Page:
18. Un méga projet proposé pour Shenzhen en Chine. La tour pricipale ferait 595 mètres avec 124 étages. La "petite" tour quand à elle ne ferait que 347 mètres! http://www.dezeen.com/2016/02/10/plp-architecture-masterplan-mixed-use-tower-china-supertall-nexus-skyscraper/
  19. Le géant américain de la boisson Coca-Cola, présent en Chine depuis trois décennies, veut y accroître sa présence en s'offrant le groupe China Huiyuan Juice. Pour en lire plus...
  20. La compagnie aérienne taiwanaise a perdu plus d'argent que jamais lors des six premiers mois de l'année, en raison des prix du carburant. Pour en lire plus...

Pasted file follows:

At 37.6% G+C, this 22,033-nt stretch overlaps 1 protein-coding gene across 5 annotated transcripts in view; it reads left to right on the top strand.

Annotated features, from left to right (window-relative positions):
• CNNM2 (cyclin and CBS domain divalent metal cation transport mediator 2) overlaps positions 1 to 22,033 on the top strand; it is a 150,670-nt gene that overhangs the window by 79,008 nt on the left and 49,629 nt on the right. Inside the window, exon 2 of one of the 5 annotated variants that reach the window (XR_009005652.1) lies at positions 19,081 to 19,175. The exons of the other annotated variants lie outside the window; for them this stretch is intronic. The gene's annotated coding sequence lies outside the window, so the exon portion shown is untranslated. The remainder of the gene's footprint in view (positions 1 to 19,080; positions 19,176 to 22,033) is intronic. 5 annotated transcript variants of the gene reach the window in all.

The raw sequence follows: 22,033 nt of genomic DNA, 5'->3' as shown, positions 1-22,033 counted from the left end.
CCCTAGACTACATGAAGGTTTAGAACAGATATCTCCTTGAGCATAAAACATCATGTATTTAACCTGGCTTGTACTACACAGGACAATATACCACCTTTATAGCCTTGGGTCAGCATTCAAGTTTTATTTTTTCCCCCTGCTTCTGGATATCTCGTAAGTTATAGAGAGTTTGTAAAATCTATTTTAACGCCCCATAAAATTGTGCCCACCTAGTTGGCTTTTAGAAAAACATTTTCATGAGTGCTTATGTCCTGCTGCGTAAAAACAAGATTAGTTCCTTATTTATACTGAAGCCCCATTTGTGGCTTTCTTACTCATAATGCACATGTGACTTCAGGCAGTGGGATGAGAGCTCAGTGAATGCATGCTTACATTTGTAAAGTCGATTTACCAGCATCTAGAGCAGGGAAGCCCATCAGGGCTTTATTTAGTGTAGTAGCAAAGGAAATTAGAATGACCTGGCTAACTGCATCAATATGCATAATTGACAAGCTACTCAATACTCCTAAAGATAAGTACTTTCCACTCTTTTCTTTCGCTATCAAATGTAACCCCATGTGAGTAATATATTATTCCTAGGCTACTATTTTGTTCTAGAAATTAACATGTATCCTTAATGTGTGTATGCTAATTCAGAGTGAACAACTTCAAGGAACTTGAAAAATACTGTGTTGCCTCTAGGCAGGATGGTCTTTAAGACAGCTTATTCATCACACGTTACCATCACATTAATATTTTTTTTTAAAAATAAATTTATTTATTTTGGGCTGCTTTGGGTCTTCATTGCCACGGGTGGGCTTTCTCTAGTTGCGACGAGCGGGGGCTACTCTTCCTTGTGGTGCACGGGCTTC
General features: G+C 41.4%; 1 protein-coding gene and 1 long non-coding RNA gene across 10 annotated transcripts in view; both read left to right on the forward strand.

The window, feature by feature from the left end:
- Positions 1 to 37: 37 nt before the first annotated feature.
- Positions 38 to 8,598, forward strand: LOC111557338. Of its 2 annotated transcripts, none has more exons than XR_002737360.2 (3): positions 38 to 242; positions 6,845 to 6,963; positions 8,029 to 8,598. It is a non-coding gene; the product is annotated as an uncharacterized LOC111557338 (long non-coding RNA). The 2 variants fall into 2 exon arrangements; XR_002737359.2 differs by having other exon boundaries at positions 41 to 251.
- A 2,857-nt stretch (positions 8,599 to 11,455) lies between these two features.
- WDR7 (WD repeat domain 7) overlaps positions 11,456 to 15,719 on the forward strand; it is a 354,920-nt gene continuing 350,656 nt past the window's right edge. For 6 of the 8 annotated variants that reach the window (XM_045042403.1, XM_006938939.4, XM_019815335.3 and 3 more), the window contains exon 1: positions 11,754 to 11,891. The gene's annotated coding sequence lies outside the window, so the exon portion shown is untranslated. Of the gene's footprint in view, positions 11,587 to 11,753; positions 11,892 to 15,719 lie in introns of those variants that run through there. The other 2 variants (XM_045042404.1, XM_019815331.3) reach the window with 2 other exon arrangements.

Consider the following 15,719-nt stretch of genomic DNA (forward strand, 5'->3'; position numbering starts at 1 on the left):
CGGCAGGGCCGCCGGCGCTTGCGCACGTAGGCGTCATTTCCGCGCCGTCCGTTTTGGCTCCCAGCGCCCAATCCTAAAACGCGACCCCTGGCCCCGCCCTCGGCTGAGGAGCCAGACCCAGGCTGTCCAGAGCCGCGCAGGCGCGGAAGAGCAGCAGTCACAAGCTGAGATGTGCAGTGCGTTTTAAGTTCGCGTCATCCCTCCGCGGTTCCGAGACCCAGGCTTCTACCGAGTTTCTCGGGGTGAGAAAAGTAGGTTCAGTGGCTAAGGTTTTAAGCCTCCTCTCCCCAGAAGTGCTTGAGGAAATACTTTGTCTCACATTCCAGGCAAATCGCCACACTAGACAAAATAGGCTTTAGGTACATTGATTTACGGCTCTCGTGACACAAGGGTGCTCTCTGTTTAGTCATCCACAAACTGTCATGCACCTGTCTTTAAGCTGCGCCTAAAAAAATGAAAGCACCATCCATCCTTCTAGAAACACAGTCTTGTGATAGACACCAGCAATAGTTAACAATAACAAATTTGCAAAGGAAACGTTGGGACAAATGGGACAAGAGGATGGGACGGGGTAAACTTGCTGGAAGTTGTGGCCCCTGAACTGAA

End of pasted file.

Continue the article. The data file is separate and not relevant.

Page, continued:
21. China's Olympic Nightmare What the Games Mean for Beijing's Future Elizabeth C. Economy and Adam Segal From Foreign Affairs, July/August 2008 ELIZABETH C. ECONOMY is C. V. Starr Senior Fellow and Director for Asia Studies at the Council on Foreign Relations. ADAM SEGAL is Maurice R. Greenberg Senior Fellow for China Studies at the Council on Foreign Relations. Of Related Interest On the night of July 13, 2001, tens of thousands of people poured into Tiananmen Square to celebrate the International Olympic Committee's decision to award the 2008 Olympic Games to Beijing. Firecrackers exploded, flags flew high, and cars honked wildly. It was a moment to be savored. Chinese President Jiang Zemin and other leaders exhorted the crowds to work together to prepare for the Olympics. "Winning the host rights means winning the respect, trust, and favor of the international community," Wang Wei, a senior Beijing Olympic official, proclaimed. The official Xinhua News Agency reveled in the moment, calling the decision "another milestone in China's rising international status and a historical event in the great renaissance of the Chinese nation." Hosting the Olympics was supposed to be a chance for China's leaders to showcase the country's rapid economic growth and modernization to the rest of the world. Domestically, it provided an opportunity for the Chinese government to demonstrate the Communist Party's competence and affirm the country's status as a major power on equal footing with the West. And wrapping itself in the values of the Olympic movement gave China the chance to portray itself not only as a rising power but also as a "peace-loving" country. For much of the lead-up to the Olympics, Beijing succeeded in promoting just such a message. The process of preparing for the Games is tailor-made to display China's greatest political and economic strengths: the top-down mobilization of resources, the development and execution of grand-scale campaigns to reform public behavior, and the ability to attract foreign interest and investment to one of the world's brightest new centers of culture and business. Mobilizing massive resources for large infrastructure projects comes easily to China. Throughout history, China's leaders have drawn on the ingenuity of China's massive population to realize some of the world's most spectacular construction projects, the Great Wall, the Grand Canal, and the Three Gorges Dam among them. The Olympic construction spree has been no different. Beijing has built 19 new venues for the events, doubled the capacity of the subway, and added a new terminal to the airport. Neighborhoods throughout the city have been either spruced up to prepare for Olympic visitors or simply cleared out to make room for new Olympic sites. Official government spending for the construction bonanza is nearing $40 billion. In anticipation of the Olympics, the government has also embarked on a series of efforts to transform individual behavior and modernize the capital city. It has launched etiquette campaigns forbidding spitting, smoking, littering, and cutting in lines and introduced programs to teach English to cab drivers, police officers, hotel workers, and waiters. City officials have used Olympic projects as a means to refurbish decaying buildings and reduce air pollution, water shortages, and traffic jams. Yet even as Beijing has worked tirelessly to ensure the most impressive of Olympic spectacles, it is clear that the Games have come to highlight not only the awesome achievements of the country but also the grave shortcomings of the current regime. Few in the central leadership seem to have anticipated the extent to which the Olympic Games would stoke the persistent political challenges to the legitimacy of the Communist Party and the stability of the country. Demands for political liberalization, greater autonomy for Tibet, increased pressure on Sudan, better environmental protection, and an improved product-safety record now threaten to put a damper on the country's coming-out party. As the Olympic torch circled the globe with legions of protesters in tow, Beijing's Olympic dream quickly turned into a public-relations nightmare. Although the Chinese government excels when it comes to infrastructure projects, its record is poor when it comes to transparency, official accountability, and the rule of law. It has responded clumsily to internal and external political challenges -- by initially ignoring the international community's desire for China to play a more active role in resolving the human rights crisis in Darfur, arresting prominent Chinese political activists, and cracking down violently on demonstrators. Although there is no organized opposition unified around this set of demands, the cacophony of voices pressuring China to change its policies has taken much of the luster off of the Beijing Games. Moreover, although the Communist Party has gained domestic support from the nationalist backlash that has arisen in response to the Tibetan protesters and their supporters in the West, it also worries that this public anger will spin out of control, further damaging the country's international reputation. Already, China's coveted image as a responsible rising power has been tarnished. For many in the international community, it has now become impossible to separate the competing narratives of China's awe-inspiring development and its poor record on human rights and the environment. It is no longer possible to discuss China's future without taking its internal fault lines seriously. For the Chinese government, the stakes are huge. China's credibility as a global leader, its potential as a model for the developing world, and its position as an emerging center of global business and culture are all at risk if these political challenges cannot be peacefully and successfully addressed. TIANANMEN'S GHOSTS Nothing has threatened to ruin China's Olympic moment as much as criticism of the country's repressive political system. China lost its bid for the 2000 Summer Olympics to Sydney, Australia, at least in part because of the memory of the violent Tiananmen Square crackdown of June 1989. When China made its bid for the 2008 Games, Liu Jingmin, vice president of the Beijing Olympic Bid Committee, argued, "By allowing Beijing to host the Games, you will help the development of human rights." François Carrard, director general of the International Olympic Committee, warily supported such a sentiment: acknowledging the seriousness of China's human rights violations, he nonetheless explained, "We are taking the bet that seven years from now ... we shall see many changes." Few would place such a bet today. For months, human rights activists, democracy advocates, and ethnic minorities in China have been pressuring the government to demonstrate its commitment to greater political freedom. For many of them, the Olympics highlight the yawning gap between the very attractive face that Beijing presents to the world and the much uglier political reality at home. Exactly one year before the Olympics, a group of 40 prominent Chinese democracy supporters posted an open letter online denouncing the Olympic glitz and glamour. "We know too well how these glories are built on the ruins of the lives of ordinary people, on the forced removal of urban migrants, and on the sufferings of victims of brutal land grabbing, forced eviction, exploitation of labor, and arbitrary detention," they wrote. "All this violates the Olympic spirit." Even Ai Weiwei, an artistic consultant for Beijing's signature "Bird's Nest" stadium, has been critical of the Chinese government. He declared in an interview with the German magazine Der Spiegel, "The government wants to use these games to celebrate itself and its policy of opening up China .... By now, it has become clear to me that this hope of liberalization cannot be fulfilled .... The system won't allow it." Protests have arisen around virtually every Olympic Games in recent history, but Beijing, with its authoritarian political system, is uniquely threatened by dissenting voices, and it has responded with a traditional mix of intimidation, imprisonment, and violent repression. Teng Biao, a lawyer and human rights activist, was seized in March 2008, held by plainclothes police for two days, and warned to stop writing critically about the Olympics. Yang Chunlin, a land-rights activist, was arrested for inciting subversion because he had gathered more than 10,000 signatures from farmers whose property had been expropriated by officials for development projects. After a 20-minute trial, he was sentenced to five years in prison. In April, the HIV/AIDS activist Hu Jia, who was also one of the authors of the open letter, was sentenced to three and a half years in jail for subversion, after being held under house arrest for several months along with his wife and baby daughter. Although the vast majority of Chinese are probably unaware of these protests and arrests, Beijing's overreaction demonstrates how fearful the Chinese government is that any dissent or protests could garner broader political support and threaten the party's authority. CRASHING THE PARTY The international community has also raised its own human rights concerns. For more than a year, China has endured heightened scrutiny of its close economic and political ties to Sudan. A coalition of U.S. celebrities and international human rights activists has ratcheted up the pressure on Beijing to do more to help bring an end to the atrocities in Darfur, labeling the 2008 Olympics "the genocide Olympics." The very public attention they have brought to China's relations with the Sudanese government prompted the movie director Steven Spielberg to withdraw as the artistic adviser for the opening and closing ceremonies for the Games. It also seems to have had some effect on Beijing, which now strives to appear as if it is placing more pressure on Khartoum. The Chinese government's questionable human rights record has received even more scrutiny since its violent suppression of Tibetan demonstrators in the spring. In March, Tibetan Buddhist monks marched to commemorate the 49th anniversary of Tibet's failed independence uprising and to call for greater autonomy for Tibet and the return of their exiled religious leader, the Dalai Lama. The demonstrations soon escalated into violent protests. Chinese police forcefully cracked down on the protesters in the Tibetan capital of Lhasa and throughout other Tibetan areas of western China, leaving more than a hundred dead and injuring hundreds more. Ignoring international calls for restraint, Beijing closed off much of the affected region, detained or expelled foreign journalists from the area, and created a "most wanted" list of Tibetan protesters. All independent sources of news, including broadcasts by foreign television stations and YouTube videos, were blacked out in China, and text messages in and out of Tibet were filtered. Vitriolic government propaganda condemned the Dalai Lama as a "wolf in monk's robes" and a "devil with a human face but the heart of a beast." Chinese officials accused the "evil Dalai clique" of attempting to restore "feudalist serfdom" in the region and called for a "people's war" against it. The international community immediately condemned the crackdown and called for Beijing to resume negotiations with representatives of the Dalai Lama. Meanwhile, British Prime Minister Gordon Brown, Czech President Václav Klaus, and Polish Prime Minister Donald Tusk have since announced that they will not be attending the Olympics' opening ceremonies. As the Olympic torch made its way across the globe, the number of protesters along its path ballooned, from a few in Athens to thousands in London, Paris, San Francisco, and Seoul. These large-scale disruptions of Olympic pageantry humiliated the Chinese government and angered Chinese citizens, producing a wave of nationalist counterdemonstrations by Chinese living abroad and millions of virulent anti-Western posts on Chinese Web sites. A bit more than a month after Beijing's initial crackdown, senior Chinese leaders indicated a willingness to meet with the Dalai Lama's envoys. But this does not represent a fundamental shift in policy; it is merely a stopgap measure designed to quell the international outrage. WAITING TO INHALE Although some foreign athletes have joined the chorus of China's critics, the more immediate concern for many Olympians will be whether Beijing can ensure clean air and safe food for the duration of the Games. The city has reportedly spent as much as $16 billion to deliver a "green Olympics"; many of the Olympic sites showcase a number of clean-energy and water-conservation technologies, and for the past seven years the city has been shutting down many of the biggest polluters and steadily weaning the city's energy infrastructure off coal, replacing it with natural gas. On February 26, senior Chinese officials formally announced a more sweeping effort, including restrictions on heavy industry in five neighboring provinces surrounding Beijing, a ban on construction in the months immediately preceding the Olympics, and plans to compensate car owners for staying off the road during the Games. But pollution levels in Beijing are still far above average. On a typical day, the city's air pollution is three times as bad as the standard deemed safe by the World Health Organization. Last August, an air-quality test revealed that pollution levels in the city had barely improved despite one-third of the cars having been removed from the city's roads. Even some senior Chinese officials have reservations about the prospects for a green Olympics. The mayor of Beijing, Guo Jinlong, admitted in early 2008 that bringing traffic and environmental pollution under control by the time the Games begin would be an "arduous" task. After all, there are few economic incentives for businesses to reduce pollution; the central government routinely calls on local officials and businesses to clean up their act to no effect. Many factory managers have agreed to slow production during the Olympics but not to shut down. In the brutally competitive Chinese economy, closing factories for several weeks could well spell the end of those enterprises unless the government provides significant financial compensation. Meanwhile, corruption flourishes, and local officials openly flout environmental laws and regulations. In January 2008, it was revealed by a Western environmental consultant, Steven Andrews, that officials in Beijing's Environmental Protection Bureau had for several years been skewing the city's air-quality data by eliminating readings from some monitoring stations in heavily congested areas. Faced with the prospect of dangerously high levels of air pollution during the Games, International Olympic Committee officials have warned that competition in endurance sports, such as the marathon and long-distance cycling, might be postponed or even canceled. The world's fastest marathon runner, Haile Gebrselassie, has already withdrawn from the Olympic race for fear that air pollution might permanently damage his health. Many athletes are planning to take precautions, such as arriving in Beijing as late as possible, coming well equipped with medication for possible asthma attacks, and wearing masks once there. Beijing's capacity to provide safe food and clean water for the athletes is also in question. In the past year, China has endured a rash of scandals involving food tainted with steroids and insecticides, and as much as half of the bottled water in Beijing does not meet potable-water standards. Some teams, such as the United States' and Australia's, have announced that they will be bringing some or all of their own food and that their bottled water will be supplied by Coca-Cola. Olympic officials have put in place a massive food-security apparatus that will track the athletes' food from the producers and distributors to the Olympic Village. Having promised a safe and green Olympics, Beijing must now deliver. Otherwise, it risks irrevocably damaging the historic legacy of the 2008 Games. BEIJING'S BLIND SPOT Beijing's failure to respond creatively to its critics and effectively manage its environmental and product-safety issues reveals a certain political myopia. China's leaders have long been aware that opponents of the regime would try to disrupt the Olympics. They prepared extensively for disturbances by developing a citywide network of surveillance cameras and training, outfitting, and deploying riot squads and other special police. They also made some attempts to defuse international hostility, such as offering to renew the human rights dialogue with Washington that was suspended in 2004 and publicly pressuring Khartoum to accept a joint African Union-United Nations peacekeeping force. But Beijing has been unable to counter the images emanating from Darfur and Tibet. Chinese leaders simply saw no relationship between the pageantry of the Olympics and Tibet, Sudan, or broader human rights concerns, and they never figured out how to engage and disarm those who did. They continue to fail in this regard. As a result, tensions will run high until the end of the Games. There are also real worries that with the spotlight focused on Beijing during the Games, some of the opposition to the regime could take an extreme form. For example, Chinese security forces have expressed concern that activists from the religious movement Falun Gong might attempt to immolate themselves in Tiananmen Square. Because of such concerns, the 30,000 journalists covering the Games may find themselves straitjacketed when reporting on controversial stories. And despite recent assurances that a live feed from Beijing will be allowed and that the Internet will be uncensored in China, the government has yet to fulfill its promise to allow foreign journalists unfettered access throughout the country. The Chinese public is already angry about what it sees as a pervasive bias toward Tibet and disrespect of China in the Western media. Chinese citizens are likely to view any disturbances of the Games as an effort to embarrass the country and undermine China's rise. Foreign media, corporations, and governments might all bear the brunt of the sort of nationalist backlash that the French retailer Carrefour endured -- in the form of a consumer boycott -- in the wake of the disrupted torch ceremony in Paris. The combination of demonstrators desperate for the world's attention and the heightened nationalism of Chinese citizens makes for an extremely combustible situation. The official Beijing Olympic motto of "One World, One Dream" suggests an easy cosmopolitanism, but Chinese nationalist sentiment will be running high during the Games, stoked by the heat of competition. In the past, sporting events in China, in particular soccer matches against Japanese teams, have led to ugly riots, and the same could happen during the Olympics. If the Games do not go well, there will be infighting and blame shifting within the party's central leadership, and it will likely adopt a bunker mentality. Vice President Xi Jinping, the government's point man on the Olympics and President Hu Jintao's heir apparent, would likely face challenges to his presumed leadership. A poor outcome for the Games could engender another round of nationalist outbursts and Chinese citizens decrying what they see as racism, anti-Chinese bias, and a misguided sense of Western superiority. This inflamed form of Chinese nationalism could be the most enduring and dangerous outcome of the protests surrounding the Olympics. If the international community does not welcome China's rise, the Chinese people may ask themselves why China should be bound by its rules. As a result, Beijing may find the room it has for foreign policy maneuvering more restricted by public opinion. This form of heightened nationalism has occasionally hurt the Chinese government, as happened after a U.S. spy plane was shot down over China in 2001. When the crew was eventually released, an outraged Chinese public accused the government of weakness and kowtowing to the West. More recently, despite a decade of increasingly close economic, political, and cultural ties between Beijing and Seoul, South Koreans were outraged by the Chinese counterprotests during the Olympic torch ceremony; in response, the South Korean government imposed tight restrictions on the number of Chinese students permitted to study in the country. Sensing the potentially damaging consequences of a prolonged nationalist backlash, the official Chinese media began signaling in May that it was time for people to move on, focus on economic development, and steer clear of staging counterprotests and boycotting Western companies. The barrage of criticism China has endured prior to the Olympics may have brought a short-term gain in forcing the Chinese leadership to agree to meet with the Dalai Lama's envoys, but real reform of China's Tibet policy or a broader willingness to embrace domestic reforms is unlikely to follow in the near term. Nevertheless, the current controversy could yield positive results in the long run. Beijing's Olympic trials and tribulations could provoke soul searching among China's leaders and demonstrate to them that their hold on domestic stability and the country's continued rise depend on greater transparency and accountability and a broader commitment to human rights. Already, some Chinese bloggers, intellectuals, and journalists, such as Wang Lixiong and Chang Ping, have seized the moment to call for less nationalist rhetoric and more thoughtful engagement of outside criticism. The nationalist outburst has provided them with an opening to ask publicly how Chinese citizens can legitimately attack Western media organizations if their own government does not allow them to watch media outlets such as CNN and the BBC. Similarly, they have used the Olympics as a springboard to discuss the significance of Taiwan's thriving democracy for the mainland's own political future, the need for rethinking China's approach to Tibet, and the desirability of an open press. Whatever the longer-term implications of the 2008 Olympics, what has transpired thus far bears little resemblance to Beijing's dreams of Olympic glory. Rather than basking in the admiration of the world, China is beset by internal protests and international condemnation. The world is increasingly doubtful that Beijing will reform politically and become a responsible global actor. The Olympics were supposed to put these questions to bed, not raise them all anew. http://www.foreignaffairs.org/20080701faessay87403-p0/elizabeth-c-economy-adam-segal/china-s-olympic-nightmare.html